Bailey Gee Interview
The Indie Book Butler Interview.
Indie Book Butler: Let’s start things off with an introduction. Tell us a little about yourself for those not already aware of you and your work.
Baily Gee: My name is Bailey Gee. I’m the author of two poetry books. I write poetry about my experience living with mental health issues
IBB: You’ve got twenty words to tempt us to read your book(s). What would you say?
BG: My book is relatable, real, raw, and a great way to connect with others in similar situations.
IBB: Where do you like to write?
BG: I do all my writing in my bed. Nowhere fancy.
IBB: Is there anything you must have in order to write?
BG: I mean, a pen and paper is a pretty good start
IBB: What books have influenced you most, both as a person and as an author?
BG: This is going to be so weird, but books by John Green really seem to stick with me. So looking for Alaska and The Fault in our stars were two big ones. Poetry wise, I love Margaret Atwood and Wendy E Slater
IBB: What is the one thing that has helped you develop most as an author?
BG: definitely my own experiences. They’ve shaped who I am as a person and I’ve used those experiences to become an author
IBB: What do you want to achieve most from your writing?
BG: I want to help people. If I can make one person going through hard times, feel less alone, then I’m happy.
IBB: Have you received a favorite review of your work?
BG: All of the reviews have been so positive. It’s hard to pick one. I appreciate everything that people care to say about my book. And I thank them for taking the time to read and critique it.
IBB: Were there any particular parts of the writing/publishing process that you struggled with?
BG: Oh God… I struggled with the actual formatting of the book on Amazon. Little known fact is, I didn’t have a computer at the time, so I wrote the entire book on my phone. So formatting was very difficult.
IBB: Is there something specific you do to improve your writing?
BG: Not really. I just grow as a person, and my poetry gets better every day.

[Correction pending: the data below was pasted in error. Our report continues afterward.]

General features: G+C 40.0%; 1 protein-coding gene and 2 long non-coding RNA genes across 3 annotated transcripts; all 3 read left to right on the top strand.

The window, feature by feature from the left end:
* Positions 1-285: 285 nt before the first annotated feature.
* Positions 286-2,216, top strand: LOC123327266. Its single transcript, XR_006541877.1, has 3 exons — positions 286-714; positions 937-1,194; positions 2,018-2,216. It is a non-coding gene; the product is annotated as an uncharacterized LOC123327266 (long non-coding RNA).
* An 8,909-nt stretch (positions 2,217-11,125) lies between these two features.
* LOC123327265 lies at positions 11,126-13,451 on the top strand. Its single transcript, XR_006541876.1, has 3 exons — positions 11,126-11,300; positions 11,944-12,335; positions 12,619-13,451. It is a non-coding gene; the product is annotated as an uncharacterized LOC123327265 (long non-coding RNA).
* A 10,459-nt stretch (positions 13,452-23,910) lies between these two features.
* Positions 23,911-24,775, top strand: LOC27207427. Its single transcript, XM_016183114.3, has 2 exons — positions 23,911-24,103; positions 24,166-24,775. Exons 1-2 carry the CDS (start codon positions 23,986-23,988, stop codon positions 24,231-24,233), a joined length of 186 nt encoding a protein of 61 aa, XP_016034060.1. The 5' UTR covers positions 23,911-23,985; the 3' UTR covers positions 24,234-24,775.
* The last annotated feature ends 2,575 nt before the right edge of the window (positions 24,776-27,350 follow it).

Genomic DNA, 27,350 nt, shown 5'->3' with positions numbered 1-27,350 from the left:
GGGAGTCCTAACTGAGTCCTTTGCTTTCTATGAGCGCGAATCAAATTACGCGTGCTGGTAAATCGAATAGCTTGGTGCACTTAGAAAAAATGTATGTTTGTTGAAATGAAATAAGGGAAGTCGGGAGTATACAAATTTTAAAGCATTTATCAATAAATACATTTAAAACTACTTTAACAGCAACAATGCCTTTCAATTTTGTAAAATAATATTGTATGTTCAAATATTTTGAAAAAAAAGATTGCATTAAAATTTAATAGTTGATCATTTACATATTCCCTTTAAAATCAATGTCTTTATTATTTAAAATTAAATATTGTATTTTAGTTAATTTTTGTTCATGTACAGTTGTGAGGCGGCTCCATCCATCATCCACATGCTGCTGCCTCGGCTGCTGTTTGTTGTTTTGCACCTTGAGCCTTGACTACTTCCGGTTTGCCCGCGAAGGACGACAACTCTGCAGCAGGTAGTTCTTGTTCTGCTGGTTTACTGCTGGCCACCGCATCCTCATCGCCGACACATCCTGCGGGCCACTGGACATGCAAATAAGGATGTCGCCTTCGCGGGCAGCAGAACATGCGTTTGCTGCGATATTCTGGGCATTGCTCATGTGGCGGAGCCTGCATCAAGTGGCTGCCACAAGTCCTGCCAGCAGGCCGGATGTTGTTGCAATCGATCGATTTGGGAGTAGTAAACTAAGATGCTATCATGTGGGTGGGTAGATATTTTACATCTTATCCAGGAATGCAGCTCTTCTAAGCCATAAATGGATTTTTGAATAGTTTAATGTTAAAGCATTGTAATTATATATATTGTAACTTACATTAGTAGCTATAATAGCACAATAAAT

IBB: What is the ideal relationship between editor and author?
BG: I think one which establishes professional boundaries by clearly stating who’s job is who’s. And for each to respect that.
IBB: If you had a direct line to someone who loves or hates your writing, what would you say?
BG: either way, if you love it or hate it..thank you. Poetry isn’t everyone’s cup of tea
IBB: If you could give one piece of advice to an aspiring author, what would it be?
BG: I think just to follow your heart. There’s so much of the “ you need to read and write every day” and “you need to pay a marketing team” um NO! I am not a reader, and I write whenever an idea strikes me. Certainly not every day. There’s gonna be people telling you, you can’t. Well, you gotta show them you can, and you will.
IBB: What does your writing future hold for you?
BG: I’m not too sure. I know another book; that I know. But I’d hope to one day collab with some of my favourite poets
IBB: How have you set about the task of creating enticing cover art?
BG: If you want my honest opinion, the way a book looks is not important to me whatsoever. It’s about the content inside. So I went for a basic cover.
IBB: How often do you read? What genre?
BG: I honestly rarely read. Maybe twice a year I’ll pick up a book. But when I do read, it’s usually non-fiction or mystery
IBB: Before we let you escape, it’s your chance to name-drop. Anyone who you feel is deserving of more recognition at present or someone whose writing you have recently enjoyed? Now is your chance to spread the word…
BG: YES, where do I start? Well, Sabrina Benaim is such a badass poet. Check her out. And Neil Hillborn. And my personal favorite, Andrea Gibson. But there are also many up-and-coming poets no one’s discovered yet. So just do me a favour and go to Twitter and hashtag #writerslift and you’ll find so many amazing authors.
Thanks for taking the time to answer our questions. Best of luck in the future.
Leave a Reply
You must be logged in to post a comment.